There is a close connection between a bijection and its inverse function, from the perspective of composition.

    Theorem \(\PageIndex{1}\label{thm:compfcn-inv}\)

    For a bijective function \(f :{A}\to{B}\),

    \[f^{-1}\circ f=i_A, \qquad\mbox{and}\qquad f\circ f^{-1}=i_B, \nonumber\]

    where \(i_A\) and \(i_B\) denote the identity function on \(A\) and \(B\), respectively.


    To prove that \(f^{-1}\circ f = i_A\), we need to show that \((f^{-1}\circ f)(a)=a\) for all \(a\in A\). Assume \(f(a)=b\). Then, because \(f^{-1}\) is the inverse function of \(f\), we know that \(f^{-1}(b)=a\). Therefore,

    \[(f^{-1}\circ f)(a) = f^{-1}(f(a)) = f^{-1}(b) = a, \nonumber\]

    which is what we want to show. The proof of \(f\circ f^{-1} = i_B\) procceds in the exact same manner, and is omitted here.

    Example \(\PageIndex{6}\label{eg:compfcn-06}\)

    Show that the functions \(f,g :{\mathbb{R}}\to{\mathbb{R}}\) defined by \(f(x)=2x+1\) and \(g(x)=\frac{1}{2}(x-1)\) are inverse functions of each other.


    The problem does not ask you to find the inverse function of \(f\) or the inverse function of \(g\). Instead, the answers are given to you already. You job is to verify that the answers are indeed correct, that the functions are inverse functions of each other.

    Form the two composite functions \(f\circ g\) and \(g\circ f\), and check whether they both equal to the identity function:

    \[\displaylines{ \textstyle (f\circ g)(x) = f(g(x)) = 2 g(x)+1 = 2\left[\frac{1}{2}(x-1)\right]+1 = x, \cr \textstyle (g\circ f)(x) = g(f(x)) = \frac{1}{2} \big[f(x)-1\big] = \frac{1}{2} \left[(2x+1)-1\right] = x. \cr} \nonumber\]

    We conclude that \(f\) and \(g\) are inverse functions of each other.

    hands-on exercise \(\PageIndex{6}\label{he:compfcn-06}\)

    Verify that \(f :{\mathbb{R}}\to{\mathbb{R}^+}\) defined by \(f(x)=e^x\), and \(g :{\mathbb{R}^+}\to{\mathbb{R}}\) defined by \(g(x)=\ln x\), are inverse functions of each other.

    Theorem \(\PageIndex{2}\label{thm:compfcn-02}\)

    Suppose \(f :{A}\to{B}\) and \(g :{B}\to{C}\). Let \(i_A\) and \(i_B\) denote the identity function on \(A\) and \(B\), respectively. We have the following results.

    1. \(f\circ i_A=f\) and \(i_B\circ f=f\).
    2. If both \(f\) and \(g\) are one-to-one, then \(g\circ f\) is also one-to-one.
    3. If both \(f\) and \(g\) are onto, then \(g\circ f\) is also onto.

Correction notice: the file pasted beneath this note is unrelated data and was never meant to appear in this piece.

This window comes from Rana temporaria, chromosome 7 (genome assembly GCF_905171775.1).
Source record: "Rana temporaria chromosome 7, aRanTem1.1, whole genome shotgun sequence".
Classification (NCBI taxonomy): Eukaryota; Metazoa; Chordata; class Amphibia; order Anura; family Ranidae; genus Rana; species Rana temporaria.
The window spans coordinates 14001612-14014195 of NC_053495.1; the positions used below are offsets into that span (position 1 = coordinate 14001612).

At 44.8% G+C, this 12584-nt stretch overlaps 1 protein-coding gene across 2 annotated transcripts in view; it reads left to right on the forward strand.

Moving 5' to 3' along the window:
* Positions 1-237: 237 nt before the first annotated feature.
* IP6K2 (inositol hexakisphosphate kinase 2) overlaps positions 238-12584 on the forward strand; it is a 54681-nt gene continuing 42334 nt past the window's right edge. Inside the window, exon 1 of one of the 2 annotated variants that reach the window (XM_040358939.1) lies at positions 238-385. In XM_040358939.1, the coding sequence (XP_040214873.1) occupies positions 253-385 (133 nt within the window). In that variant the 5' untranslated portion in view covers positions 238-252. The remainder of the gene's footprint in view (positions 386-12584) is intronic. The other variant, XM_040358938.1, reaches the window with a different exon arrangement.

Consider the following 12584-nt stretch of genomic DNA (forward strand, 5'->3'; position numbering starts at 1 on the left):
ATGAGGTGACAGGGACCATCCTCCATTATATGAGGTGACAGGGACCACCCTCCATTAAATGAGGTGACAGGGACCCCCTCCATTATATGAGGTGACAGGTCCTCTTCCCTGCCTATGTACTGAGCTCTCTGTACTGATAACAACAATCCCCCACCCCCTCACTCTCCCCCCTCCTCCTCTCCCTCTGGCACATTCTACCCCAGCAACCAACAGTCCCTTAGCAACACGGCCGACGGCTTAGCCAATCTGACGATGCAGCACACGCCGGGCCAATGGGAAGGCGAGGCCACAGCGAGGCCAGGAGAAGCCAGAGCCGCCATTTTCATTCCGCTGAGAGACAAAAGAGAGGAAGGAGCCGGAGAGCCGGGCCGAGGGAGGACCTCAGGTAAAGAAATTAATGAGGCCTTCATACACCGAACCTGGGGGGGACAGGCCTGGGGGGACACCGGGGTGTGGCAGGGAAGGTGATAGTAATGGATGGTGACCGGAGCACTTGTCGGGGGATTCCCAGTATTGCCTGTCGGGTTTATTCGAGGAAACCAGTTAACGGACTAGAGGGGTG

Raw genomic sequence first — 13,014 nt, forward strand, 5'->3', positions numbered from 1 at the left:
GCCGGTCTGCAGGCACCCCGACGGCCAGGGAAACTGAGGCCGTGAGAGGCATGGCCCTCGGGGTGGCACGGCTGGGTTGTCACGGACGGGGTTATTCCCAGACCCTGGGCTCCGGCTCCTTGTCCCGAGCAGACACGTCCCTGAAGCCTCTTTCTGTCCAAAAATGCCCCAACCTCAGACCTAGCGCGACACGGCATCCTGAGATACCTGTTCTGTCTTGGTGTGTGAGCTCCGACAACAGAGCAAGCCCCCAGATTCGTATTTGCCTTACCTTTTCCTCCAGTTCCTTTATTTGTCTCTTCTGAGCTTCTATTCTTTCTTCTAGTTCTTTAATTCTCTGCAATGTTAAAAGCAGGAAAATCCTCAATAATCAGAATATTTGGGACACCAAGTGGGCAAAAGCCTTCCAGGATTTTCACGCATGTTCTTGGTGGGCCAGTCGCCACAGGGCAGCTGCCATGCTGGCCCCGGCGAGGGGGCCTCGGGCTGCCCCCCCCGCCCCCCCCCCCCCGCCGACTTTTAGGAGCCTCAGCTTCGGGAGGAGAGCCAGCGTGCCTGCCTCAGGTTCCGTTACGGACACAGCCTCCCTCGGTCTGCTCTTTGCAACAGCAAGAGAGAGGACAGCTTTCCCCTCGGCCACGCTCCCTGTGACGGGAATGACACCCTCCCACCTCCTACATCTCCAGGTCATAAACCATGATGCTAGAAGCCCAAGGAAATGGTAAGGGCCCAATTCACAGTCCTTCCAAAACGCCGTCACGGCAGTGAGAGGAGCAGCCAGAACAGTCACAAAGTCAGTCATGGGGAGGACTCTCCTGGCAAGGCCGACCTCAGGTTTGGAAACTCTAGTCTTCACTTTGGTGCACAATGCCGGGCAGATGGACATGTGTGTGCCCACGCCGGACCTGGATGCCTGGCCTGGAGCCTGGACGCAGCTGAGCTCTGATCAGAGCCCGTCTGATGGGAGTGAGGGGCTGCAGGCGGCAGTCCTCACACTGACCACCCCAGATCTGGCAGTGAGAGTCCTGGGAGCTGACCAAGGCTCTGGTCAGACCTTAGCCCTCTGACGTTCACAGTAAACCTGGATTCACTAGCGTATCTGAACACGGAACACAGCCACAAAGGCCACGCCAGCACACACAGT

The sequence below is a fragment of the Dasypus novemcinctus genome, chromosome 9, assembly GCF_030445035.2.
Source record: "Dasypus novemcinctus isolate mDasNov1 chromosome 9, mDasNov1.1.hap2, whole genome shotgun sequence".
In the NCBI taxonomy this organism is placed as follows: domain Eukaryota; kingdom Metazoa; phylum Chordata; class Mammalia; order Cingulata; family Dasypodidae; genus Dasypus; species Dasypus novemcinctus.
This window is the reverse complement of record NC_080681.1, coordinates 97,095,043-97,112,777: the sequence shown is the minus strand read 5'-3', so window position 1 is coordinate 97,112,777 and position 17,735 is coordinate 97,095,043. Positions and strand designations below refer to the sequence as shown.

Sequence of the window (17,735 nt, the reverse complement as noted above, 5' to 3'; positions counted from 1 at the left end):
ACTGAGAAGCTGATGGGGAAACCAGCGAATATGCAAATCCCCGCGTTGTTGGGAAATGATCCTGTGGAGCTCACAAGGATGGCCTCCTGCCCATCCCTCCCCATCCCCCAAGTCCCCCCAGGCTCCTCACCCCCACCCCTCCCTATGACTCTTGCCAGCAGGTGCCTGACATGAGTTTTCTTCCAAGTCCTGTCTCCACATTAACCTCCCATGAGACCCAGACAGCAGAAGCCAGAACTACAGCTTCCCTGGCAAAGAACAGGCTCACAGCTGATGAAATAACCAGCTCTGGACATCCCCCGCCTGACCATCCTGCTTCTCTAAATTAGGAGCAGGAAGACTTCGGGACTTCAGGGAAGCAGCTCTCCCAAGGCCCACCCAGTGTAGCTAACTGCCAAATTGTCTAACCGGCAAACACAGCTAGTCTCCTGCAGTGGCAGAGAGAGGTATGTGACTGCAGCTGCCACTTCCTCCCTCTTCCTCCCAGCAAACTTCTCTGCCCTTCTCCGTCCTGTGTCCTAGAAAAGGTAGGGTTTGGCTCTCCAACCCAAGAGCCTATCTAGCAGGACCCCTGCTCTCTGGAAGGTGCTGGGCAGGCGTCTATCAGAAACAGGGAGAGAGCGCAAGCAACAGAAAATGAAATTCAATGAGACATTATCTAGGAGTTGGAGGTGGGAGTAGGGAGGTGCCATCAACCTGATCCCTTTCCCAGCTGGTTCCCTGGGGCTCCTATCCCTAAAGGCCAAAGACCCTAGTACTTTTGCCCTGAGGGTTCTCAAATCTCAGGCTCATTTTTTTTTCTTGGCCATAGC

4. If both \(f\) and \(g\) are bijective, then \(g\circ f\) is also bijective. In fact, \((g\circ f)^{-1}= f^{-1}\circ g^{-1}\).
    Proof of (a)

    To show that \(f\circ i_A=f\), we need to show that \((f\circ i_A)(a)= f(a)\) for all \(a\in A\). This follows from direct computation: \[(f\circ i_A)(a) = f(i_A(a)) = f(a). \nonumber\] The proofs of \(i_B\circ f=f\) and (b)–(d) are left as exercises.

    Example \(\PageIndex{7}\label{eg:compfcn-07}\)

    The converses of (b) and (c) in Theorem 6.7.2 are false, as demonstrated in the functions

    \[\begin{array}{cc} g: \mathbb{Z} \to \mathbb{Z}, & f(x)=2x, \\ h: \mathbb{Z} \to \mathbb{Z}, & g(x)= \lfloor x/2 \rfloor \end{array} \nonumber\]

    Here, \(g\circ f=i_{\mathbb{Z}}\), so \(g\circ f\) is one-to-one, and it is obvious that \(f\) is also one-to-one, but \(g\) is not one-to-one. It is easy to see that both \(g\) and \(g\circ f\) are onto, but \(f\) is not.

    Summary and Review

    • The composition of two functions \(f :{A}\to{B}\) and \(g :{B}\to{C}\) is the function \(g\circ f :{A}\to{C}\) defined by \((g\circ f)(x)=g(f(x))\).
    • If \(f :{A}\to{B}\) is bijective, then \(f^{-1}\circ f=i_A\) and \(f\circ f^{-1}=i_B\).
    • To check whether \(f :{A}\to{B}\) and \(g :{B}\to{A}\) are inverse of each other, we need to show that
      • \((g\circ f)(x)=g(f(x))=x\) for all \(x\in A\), and
      • \((f\circ g)(y)=f(g(y))=y\) for all \(y\in B\).

    exercise \(\PageIndex{1}\label{ex:compfcn-01}\)

    The functions \(g,f:{\mathbb{R}}\to{\mathbb{R}}\) are defined by \(f(x)=5x-1\) and \(g(x)=3x^2+4\). Determine \(f\circ g\) and \(g\circ f\).

    exercise \(\PageIndex{2}\label{ex:compfcn-02}\)

    The function \(h :{(0,\infty)}\to{(0,\infty)}\) is defined by \(h(x)=x+\frac{1}{x}\). Determine \(h\circ h\). Simplify your answer as much as possible.

    exercise \(\PageIndex{3}\label{ex:compfcn-03}\)

    The functions \(g,f :{\mathbb{R}}\to{\mathbb{R}}\) are defined by \(f(x)=1-3x\) and \(g(x)=x^2+1\). Evaluate \(f(g(f(0)))\).

    exercise \(\PageIndex{4}\label{ex:compfcn-04}\)

    The functions \(p :{(2,8]}\to{\mathbb{R}}\) and \(q :{\mathbb{R}}\to{\mathbb{R}}\) are defined by \[\begin{array}{rcl} p(x) &=& \cases{ 3x-1 & if $2<x\leq 4$, \cr 17-2x & if $4<x\leq 8$, \cr} \\ q(x) &=& \cases{ 4x-1 & if $x < 3$, \cr 3x+1 & if $x\geq3$. \cr} \end{array} \nonumber\] Evaluate \(q\circ p\).